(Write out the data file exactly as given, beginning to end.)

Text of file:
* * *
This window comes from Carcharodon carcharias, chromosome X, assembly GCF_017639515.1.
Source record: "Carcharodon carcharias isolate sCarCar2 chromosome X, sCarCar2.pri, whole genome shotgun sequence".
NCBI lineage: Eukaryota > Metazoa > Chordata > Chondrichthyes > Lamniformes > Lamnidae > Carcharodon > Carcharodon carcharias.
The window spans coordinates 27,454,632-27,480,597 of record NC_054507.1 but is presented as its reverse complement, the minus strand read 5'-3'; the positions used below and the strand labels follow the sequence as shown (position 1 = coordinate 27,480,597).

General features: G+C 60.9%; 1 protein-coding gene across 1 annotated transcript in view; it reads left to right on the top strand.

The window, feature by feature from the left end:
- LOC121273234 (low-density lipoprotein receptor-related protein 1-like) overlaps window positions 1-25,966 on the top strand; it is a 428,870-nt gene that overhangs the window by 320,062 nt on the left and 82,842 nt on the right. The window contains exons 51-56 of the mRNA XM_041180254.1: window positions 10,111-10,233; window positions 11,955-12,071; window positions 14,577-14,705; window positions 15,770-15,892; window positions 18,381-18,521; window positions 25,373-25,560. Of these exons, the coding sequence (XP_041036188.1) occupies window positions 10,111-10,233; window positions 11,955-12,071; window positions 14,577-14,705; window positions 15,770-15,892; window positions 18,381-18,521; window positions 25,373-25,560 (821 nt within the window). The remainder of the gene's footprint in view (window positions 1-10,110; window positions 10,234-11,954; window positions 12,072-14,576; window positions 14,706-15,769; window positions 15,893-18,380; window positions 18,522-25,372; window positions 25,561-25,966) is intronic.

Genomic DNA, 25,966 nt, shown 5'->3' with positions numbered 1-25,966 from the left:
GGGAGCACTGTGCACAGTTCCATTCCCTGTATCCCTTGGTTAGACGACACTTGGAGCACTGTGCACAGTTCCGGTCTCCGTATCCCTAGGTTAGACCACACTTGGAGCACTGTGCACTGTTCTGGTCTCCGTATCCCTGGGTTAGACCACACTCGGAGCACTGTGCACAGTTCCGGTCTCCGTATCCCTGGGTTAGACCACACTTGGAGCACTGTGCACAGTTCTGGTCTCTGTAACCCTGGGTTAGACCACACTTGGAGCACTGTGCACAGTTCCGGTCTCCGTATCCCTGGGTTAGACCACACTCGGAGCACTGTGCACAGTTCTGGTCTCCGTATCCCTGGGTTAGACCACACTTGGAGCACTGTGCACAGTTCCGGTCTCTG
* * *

This window comes from Carcharodon carcharias, chromosome X, assembly GCF_017639515.1.
Source record: "Carcharodon carcharias isolate sCarCar2 chromosome X, sCarCar2.pri, whole genome shotgun sequence".
NCBI lineage: Eukaryota > Metazoa > Chordata > Chondrichthyes > Lamniformes > Lamnidae > Carcharodon > Carcharodon carcharias.
The window spans coordinates 27,454,632-27,480,597 of record NC_054507.1 but is presented as its reverse complement, the minus strand read 5'-3'; the positions used below and the strand labels follow the sequence as shown (position 1 = coordinate 27,480,597).

General features: G+C 60.9%; 1 protein-coding gene across 1 annotated transcript in view; it reads left to right on the top strand.

The window, feature by feature from the left end:
- LOC121273234 (low-density lipoprotein receptor-related protein 1-like) overlaps window positions 1-25,966 on the top strand; it is a 428,870-nt gene that overhangs the window by 320,062 nt on the left and 82,842 nt on the right. The window contains exons 51-56 of the mRNA XM_041180254.1: window positions 10,111-10,233; window positions 11,955-12,071; window positions 14,577-14,705; window positions 15,770-15,892; window positions 18,381-18,521; window positions 25,373-25,560. Of these exons, the coding sequence (XP_041036188.1) occupies window positions 10,111-10,233; window positions 11,955-12,071; window positions 14,577-14,705; window positions 15,770-15,892; window positions 18,381-18,521; window positions 25,373-25,560 (821 nt within the window). The remainder of the gene's footprint in view (window positions 1-10,110; window positions 10,234-11,954; window positions 12,072-14,576; window positions 14,706-15,769; window positions 15,893-18,380; window positions 18,522-25,372; window positions 25,561-25,966) is intronic.

Genomic DNA, 25,966 nt, shown 5'->3' with positions numbered 1-25,966 from the left:
GGGAGCACTGTGCACAGTTCCATTCCCTGTATCCCTTGGTTAGACGACACTTGGAGCACTGTGCACAGTTCCGGTCTCCGTATCCCTAGGTTAGACCACACTTGGAGCACTGTGCACTGTTCTGGTCTCCGTATCCCTGGGTTAGACCACACTCGGAGCACTGTGCACAGTTCCGGTCTCCGTATCCCTGGGTTAGACCACACTTGGAGCACTGTGCACAGTTCTGGTCTCTGTAACCCTGGGTTAGACCACACTTGGAGCACTGTGCACAGTTCCGGTCTCCGTATCCCTGGGTTAGACCACACTCGGAGCACTGTGCACAGTTCTGGTCTCCGTATCCCTGGGTTAGACCACACTTGGAGCACTGTGCACAGTTCCGGTCTCTG